Tracing the Nursing Home

6 thoughts on “Tracing the Nursing Home

  1. Nikks says:

    My friend works in an assisted living home with seniors and she loves it. Some of her stories are hilarious and other days are very trying. I don’t know if I could do it, work or volunteer there. I respect all the great caregivers who are passionate about their jobs and are genuinely caring.

    I’ve always said I don’t think I could put my folks in one of those places, but when I see and hear about how some of the elderly are, I can’t help but question myself. I think I’d rather keep them at home and have an aid come to them, no matter the cost. Hopefully I’ll never need to make that kind of decision.

    Good for you for doing this!

  2. I love the elderly. I’ve been in a nursing home a few times and I always come out overwhelmed. My family doesn’t believe in putting family in nursing homes unless it’s really necessary. Growing up, I watched my grandmother, great aunts, older cousins taking care of their parents in their homes. My grandmother died 3 years ago and her daughter and my mother help take care of her. Even her other daughter took 2 months of leave from her job in MS to come back to AR to help out. The last 3 months of her life she had to be put into a nursing home because shr needed physical therapy. Toward the end of her stay, she had a stroke that was life threatening. She survived but was told she wouldn’t live long so my family made the decision to let her die in her own home. Anyway, I visited my grandmother several times while she was in the nursing home. I use to love sitting up there talking to some of the patients. Some were funny and some mean. lol My older cousin has been working at that nursing home for 30 years and she mentioned some of the patients have been there for years and they never get visitors. It’s sad when the family lives in the same city as the nursing home and never visit their relatives.

    I thouhght about volunteering in a nursing home but think I will get too attached.

    1. It was kind of sad leaving, especially when it seems like residents look forward to your coming. Some homes have people who are not necessarily old, but need ’round-the-clock care, so sometimes you’ll find people who are young and still lucid, but have no one but the caregivers/doctors to talk to. It’s also very sad to know that those people are on the same routines, having nothing but ‘special outings’ or events to look forward to. I’m glad I spent some time there, albeit short.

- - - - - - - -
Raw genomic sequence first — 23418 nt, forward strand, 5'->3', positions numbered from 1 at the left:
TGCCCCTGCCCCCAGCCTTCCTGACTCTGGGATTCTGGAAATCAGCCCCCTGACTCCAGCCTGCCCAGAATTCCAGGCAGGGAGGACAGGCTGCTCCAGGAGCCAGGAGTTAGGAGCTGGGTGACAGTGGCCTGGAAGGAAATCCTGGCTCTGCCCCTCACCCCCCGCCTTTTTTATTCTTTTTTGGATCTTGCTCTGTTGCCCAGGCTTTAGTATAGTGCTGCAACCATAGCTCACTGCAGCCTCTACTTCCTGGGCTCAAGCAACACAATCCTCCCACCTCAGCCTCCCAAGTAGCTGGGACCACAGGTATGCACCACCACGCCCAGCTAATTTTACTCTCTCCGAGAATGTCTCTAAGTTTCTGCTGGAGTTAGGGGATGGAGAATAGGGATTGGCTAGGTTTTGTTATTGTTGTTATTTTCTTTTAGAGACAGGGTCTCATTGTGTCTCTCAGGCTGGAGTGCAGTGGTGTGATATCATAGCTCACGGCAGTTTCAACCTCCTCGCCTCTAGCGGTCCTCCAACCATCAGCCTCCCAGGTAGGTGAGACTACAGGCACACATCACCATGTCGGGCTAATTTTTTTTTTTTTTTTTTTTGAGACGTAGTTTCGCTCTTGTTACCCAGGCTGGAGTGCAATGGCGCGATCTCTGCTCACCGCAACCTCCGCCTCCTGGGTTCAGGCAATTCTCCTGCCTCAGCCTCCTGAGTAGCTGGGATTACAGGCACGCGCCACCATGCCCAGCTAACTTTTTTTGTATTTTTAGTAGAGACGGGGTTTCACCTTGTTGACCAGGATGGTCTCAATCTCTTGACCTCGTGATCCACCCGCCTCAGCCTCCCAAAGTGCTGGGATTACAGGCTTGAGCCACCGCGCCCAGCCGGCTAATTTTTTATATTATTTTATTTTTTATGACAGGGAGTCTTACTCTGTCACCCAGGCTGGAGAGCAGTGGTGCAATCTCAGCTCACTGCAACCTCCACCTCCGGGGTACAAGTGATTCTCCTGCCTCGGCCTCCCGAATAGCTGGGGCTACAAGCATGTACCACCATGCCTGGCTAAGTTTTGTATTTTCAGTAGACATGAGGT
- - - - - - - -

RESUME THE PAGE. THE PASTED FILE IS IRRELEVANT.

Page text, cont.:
I hope I never have to make that decision either, but either way I think it’s very honorable to take care of your family members at home, or to make it a point to visit them in their nursing homes. Thanks for the feedback!

  3. That was very interesting. For myself, when I get old I won’t mind going into a home for seniors once it’s a nice, clean, bright place with lovely landscaping. I’ve had several elderly people in my family who lived very long and never went into a home. We had people in to help but there can be problems with both kinds of incontinence, with hoarding, etc. People who look after the elderly and treat them well are a blessing but it’s not something for everyone.

    1. Thanks so much for your comment. If my children (weird to say that, when I have none yet) ever decide to put me in a home- I would have one stipulation wherever it has to be warm at least 8 months out of the year. Better yet, I’d rather live in Costa Rica than have to be in a home, but if the issue came down to say being close to family then I would still choose a beautiful and warm place. Sunshine makes all the difference.
      I was looking into your books, all of which sound very interesting. Especially “Just an Affair.”